Some of us find this language to be very harsh indeed, but when we think about it for a minute, it goes along with the whole illustration of the snake on the pole in the desert. God in his grace and mercy gave a way for the people of Israel to be saved from the poison of the snakebites. All they had to do was look to the snake on the pole, and they would be healed. But of course, if they refused to look to the snake on the pole, they would die from the poison. We would never think of blaming God for their deaths; God had given a way for them to be healed, and they had refused that way.

In the same way, John tells us that God has given a way for us to be saved from the poison that infects the whole human family. The most famous verse in our gospel today says, ‘For God so loved the world that he gave his only Son, so that everyone who believes in him may not perish but may have eternal life. Indeed, God did not send the Son into the world to condemn the world, but in order that the world might be saved through him’ (John 3:16-17). The verse says that God gave his son in order that we ‘may not perish but may have eternal life’. ‘Perishing’ is the natural result of the snakebite of sin; it destroys our relationships and ends up destroying our whole lives. God doesn’t want this to happen, and in fact God has given us a way to be rescued from this fate. But we need to appropriate that way for ourselves. The Israelites appropriated it by looking to the snake on the pole; we appropriate it by looking to the man on the cross, and putting our faith in him; ‘everyone who believes in him’, John says, ‘may not perish but may have eternal life’.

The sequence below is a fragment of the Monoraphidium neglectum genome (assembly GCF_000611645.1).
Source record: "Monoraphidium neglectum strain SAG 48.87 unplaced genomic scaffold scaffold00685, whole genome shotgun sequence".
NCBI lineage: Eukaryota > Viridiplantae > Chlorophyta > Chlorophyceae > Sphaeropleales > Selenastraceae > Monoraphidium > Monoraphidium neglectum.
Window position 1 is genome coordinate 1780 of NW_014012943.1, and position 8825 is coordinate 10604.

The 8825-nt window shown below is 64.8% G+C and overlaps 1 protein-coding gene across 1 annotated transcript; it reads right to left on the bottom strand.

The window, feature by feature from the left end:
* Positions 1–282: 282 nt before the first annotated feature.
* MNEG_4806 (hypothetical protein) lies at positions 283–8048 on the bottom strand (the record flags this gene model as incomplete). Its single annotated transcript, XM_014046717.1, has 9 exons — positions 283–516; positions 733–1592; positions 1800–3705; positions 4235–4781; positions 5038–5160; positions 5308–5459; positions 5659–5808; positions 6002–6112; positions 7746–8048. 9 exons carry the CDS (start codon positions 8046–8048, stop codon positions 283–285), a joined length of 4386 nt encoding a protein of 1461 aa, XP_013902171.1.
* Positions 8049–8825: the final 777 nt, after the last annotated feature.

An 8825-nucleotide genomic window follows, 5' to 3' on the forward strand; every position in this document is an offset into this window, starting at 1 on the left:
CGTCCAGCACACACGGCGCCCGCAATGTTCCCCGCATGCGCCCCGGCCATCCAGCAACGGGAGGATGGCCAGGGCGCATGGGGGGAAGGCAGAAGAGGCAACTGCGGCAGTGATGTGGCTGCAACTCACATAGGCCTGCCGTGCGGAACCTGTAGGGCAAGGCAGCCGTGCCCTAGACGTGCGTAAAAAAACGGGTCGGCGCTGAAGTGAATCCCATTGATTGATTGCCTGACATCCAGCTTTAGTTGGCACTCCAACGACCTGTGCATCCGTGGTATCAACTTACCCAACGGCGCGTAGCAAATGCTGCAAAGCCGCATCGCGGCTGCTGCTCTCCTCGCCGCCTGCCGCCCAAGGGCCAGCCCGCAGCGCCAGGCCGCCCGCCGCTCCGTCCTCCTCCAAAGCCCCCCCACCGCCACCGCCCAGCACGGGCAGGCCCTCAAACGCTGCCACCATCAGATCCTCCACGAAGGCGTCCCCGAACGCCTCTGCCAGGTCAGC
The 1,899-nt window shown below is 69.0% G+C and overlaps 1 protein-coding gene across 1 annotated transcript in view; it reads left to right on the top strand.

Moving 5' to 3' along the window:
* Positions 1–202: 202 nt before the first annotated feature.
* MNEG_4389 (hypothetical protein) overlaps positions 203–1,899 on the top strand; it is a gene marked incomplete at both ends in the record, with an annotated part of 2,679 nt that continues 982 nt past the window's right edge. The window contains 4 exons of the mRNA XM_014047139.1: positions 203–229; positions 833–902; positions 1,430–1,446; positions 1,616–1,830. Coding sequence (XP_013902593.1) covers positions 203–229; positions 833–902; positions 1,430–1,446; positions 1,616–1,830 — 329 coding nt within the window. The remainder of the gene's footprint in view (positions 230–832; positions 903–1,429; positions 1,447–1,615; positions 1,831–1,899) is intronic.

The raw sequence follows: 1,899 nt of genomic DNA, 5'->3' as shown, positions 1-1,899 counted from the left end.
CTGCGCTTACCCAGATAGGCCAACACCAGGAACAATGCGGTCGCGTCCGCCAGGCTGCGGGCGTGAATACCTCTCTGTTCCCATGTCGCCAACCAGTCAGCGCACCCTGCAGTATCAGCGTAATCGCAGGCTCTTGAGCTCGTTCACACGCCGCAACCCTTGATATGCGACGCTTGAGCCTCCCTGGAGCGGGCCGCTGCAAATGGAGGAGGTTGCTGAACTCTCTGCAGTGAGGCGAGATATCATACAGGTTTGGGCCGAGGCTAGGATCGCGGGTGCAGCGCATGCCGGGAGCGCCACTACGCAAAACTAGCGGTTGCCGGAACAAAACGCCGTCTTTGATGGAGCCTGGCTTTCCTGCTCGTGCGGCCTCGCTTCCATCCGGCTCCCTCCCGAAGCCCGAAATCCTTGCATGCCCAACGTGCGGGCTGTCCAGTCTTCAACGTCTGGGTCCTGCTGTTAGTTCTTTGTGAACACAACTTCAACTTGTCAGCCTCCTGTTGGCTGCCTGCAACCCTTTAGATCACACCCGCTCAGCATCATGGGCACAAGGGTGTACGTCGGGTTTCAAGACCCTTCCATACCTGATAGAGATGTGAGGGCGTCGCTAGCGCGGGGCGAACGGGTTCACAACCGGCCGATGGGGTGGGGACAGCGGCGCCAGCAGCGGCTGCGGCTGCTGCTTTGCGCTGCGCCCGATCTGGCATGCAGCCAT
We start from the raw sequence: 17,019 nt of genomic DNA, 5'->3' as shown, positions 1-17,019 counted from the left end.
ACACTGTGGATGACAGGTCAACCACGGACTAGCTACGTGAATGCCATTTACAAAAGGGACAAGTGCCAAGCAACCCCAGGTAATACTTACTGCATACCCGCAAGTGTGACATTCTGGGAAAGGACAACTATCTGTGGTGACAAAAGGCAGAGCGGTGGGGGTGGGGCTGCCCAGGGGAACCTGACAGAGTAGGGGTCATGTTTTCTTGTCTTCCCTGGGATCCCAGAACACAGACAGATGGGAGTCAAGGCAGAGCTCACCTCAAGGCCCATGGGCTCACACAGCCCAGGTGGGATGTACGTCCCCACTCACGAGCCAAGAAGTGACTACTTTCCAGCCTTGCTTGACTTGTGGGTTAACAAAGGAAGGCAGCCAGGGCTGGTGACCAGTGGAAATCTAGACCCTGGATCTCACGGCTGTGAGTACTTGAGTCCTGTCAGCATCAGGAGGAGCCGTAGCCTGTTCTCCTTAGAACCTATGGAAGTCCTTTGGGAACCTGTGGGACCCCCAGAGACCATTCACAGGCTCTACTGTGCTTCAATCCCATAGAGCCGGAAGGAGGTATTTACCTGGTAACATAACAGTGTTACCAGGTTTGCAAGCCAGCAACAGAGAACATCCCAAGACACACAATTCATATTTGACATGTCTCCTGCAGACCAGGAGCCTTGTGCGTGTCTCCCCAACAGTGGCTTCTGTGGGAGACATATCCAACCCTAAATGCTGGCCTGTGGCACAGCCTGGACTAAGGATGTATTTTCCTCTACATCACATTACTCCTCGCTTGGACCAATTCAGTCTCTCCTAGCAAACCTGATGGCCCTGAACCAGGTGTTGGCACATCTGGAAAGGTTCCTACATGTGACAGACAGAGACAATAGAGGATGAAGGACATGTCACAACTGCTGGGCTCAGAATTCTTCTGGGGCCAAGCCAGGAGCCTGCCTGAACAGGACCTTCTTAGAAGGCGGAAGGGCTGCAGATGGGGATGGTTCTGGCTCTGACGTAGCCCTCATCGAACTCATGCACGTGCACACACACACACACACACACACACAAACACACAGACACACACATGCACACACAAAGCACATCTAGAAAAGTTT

What does it mean to ‘believe in Jesus’? It means a lot more than just believing that he existed two thousand years ago, or even just accepting the idea that he is the Son of God. It means putting our trust in him, asking him to heal us from the snakebite of sin, turning our wills over to him and following him in our daily lives. It means admitting that by ourselves we don’t have the resources to be the kind of people that we should be, or even the kind of people we wish we were. It means asking for his help day by day to live a new kind of life, a life in fellowship with the living God.

For some people, believing in Jesus is something that is connected to a particular point in time – a moment of conversion, if you like. John Newton refers to this sort of experience in his famous hymn ‘Amazing Grace’, where he says, ‘I once was lost, but now was found, was blind, but now I see’, and in another verse, ‘How precious did that grace appear the hour I first believed’. St. Paul had that kind of experience as well, on the Damascus Road, where he was blinded by a light from heaven and heard the voice of Jesus asking him ‘Why are you persecuting me?’ That was a moment of transformation for him; the one who had persecuted the Christian church turned to Christ himself, and later became an ambassador for the same faith he had tried to stamp out.